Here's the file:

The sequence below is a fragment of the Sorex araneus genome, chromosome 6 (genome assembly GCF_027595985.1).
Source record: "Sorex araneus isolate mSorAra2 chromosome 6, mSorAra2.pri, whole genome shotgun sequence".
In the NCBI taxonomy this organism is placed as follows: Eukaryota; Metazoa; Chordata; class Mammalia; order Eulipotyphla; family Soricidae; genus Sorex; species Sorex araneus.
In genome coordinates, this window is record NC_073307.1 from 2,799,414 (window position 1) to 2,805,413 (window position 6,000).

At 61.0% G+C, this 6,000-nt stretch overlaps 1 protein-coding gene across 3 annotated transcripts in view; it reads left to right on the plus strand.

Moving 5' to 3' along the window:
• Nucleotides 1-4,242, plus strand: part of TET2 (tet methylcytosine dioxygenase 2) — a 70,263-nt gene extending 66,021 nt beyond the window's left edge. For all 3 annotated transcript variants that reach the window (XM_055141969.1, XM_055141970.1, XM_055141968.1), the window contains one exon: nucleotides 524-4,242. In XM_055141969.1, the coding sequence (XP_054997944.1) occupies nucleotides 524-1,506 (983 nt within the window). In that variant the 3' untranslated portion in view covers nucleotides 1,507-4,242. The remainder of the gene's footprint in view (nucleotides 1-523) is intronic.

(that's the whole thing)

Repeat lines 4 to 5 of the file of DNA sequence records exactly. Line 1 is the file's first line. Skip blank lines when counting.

In genome coordinates, this window is record NC_073307.1 from 2,799,414 (window position 1) to 2,805,413 (window position 6,000).

At 61.0% G+C, this 6,000-nt stretch overlaps 1 protein-coding gene across 3 annotated transcripts in view; it reads left to right on the plus strand.